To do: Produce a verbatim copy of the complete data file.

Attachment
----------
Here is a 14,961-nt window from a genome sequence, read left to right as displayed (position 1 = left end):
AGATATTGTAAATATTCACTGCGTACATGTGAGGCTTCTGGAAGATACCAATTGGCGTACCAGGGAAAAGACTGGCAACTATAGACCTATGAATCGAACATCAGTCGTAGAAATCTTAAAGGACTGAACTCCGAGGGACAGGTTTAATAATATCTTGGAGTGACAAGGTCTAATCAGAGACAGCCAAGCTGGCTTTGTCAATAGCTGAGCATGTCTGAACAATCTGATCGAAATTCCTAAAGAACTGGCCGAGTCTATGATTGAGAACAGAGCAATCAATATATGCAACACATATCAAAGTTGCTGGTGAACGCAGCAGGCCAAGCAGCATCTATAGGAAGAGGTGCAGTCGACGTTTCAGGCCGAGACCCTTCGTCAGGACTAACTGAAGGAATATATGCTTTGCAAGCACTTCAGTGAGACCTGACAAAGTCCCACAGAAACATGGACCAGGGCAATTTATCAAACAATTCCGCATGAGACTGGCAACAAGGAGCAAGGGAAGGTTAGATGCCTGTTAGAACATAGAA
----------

Here is a 14,961-nt window from a genome sequence, read left to right as displayed (position 1 = left end):
AGATATTGTAAATATTCACTGCGTACATGTGAGGCTTCTGGAAGATACCAATTGGCGTACCAGGGAAAAGACTGGCAACTATAGACCTATGAATCGAACATCAGTCGTAGAAATCTTAAAGGACTGAACTCCGAGGGACAGGTTTAATAATATCTTGGAGTGACAAGGTCTAATCAGAGACAGCCAAGCTGGCTTTGTCAATAGCTGAGCATGTCTGAACAATCTGATCGAAATTCCTAAAGAACTGGCCGAGTCTATGATTGAGAACAGAGCAATCAATATATGCAACACATATCAAAGTTGCTGGTGAACGCAGCAGGCCAAGCAGCATCTATAGGAAGAGGTGCAGTCGACGTTTCAGGCCGAGACCCTTCGTCAGGACTAACTGAAGGAATATATGCTTTGCAAGCACTTCAGTGAGACCTGACAAAGTCCCACAGAAACATGGACCAGGGCAATTTATCAAACAATTCCGCATGAGACTGGCAACAAGGAGCAAGGGAAGGTTAGATGCCTGTTAGAACATAGAA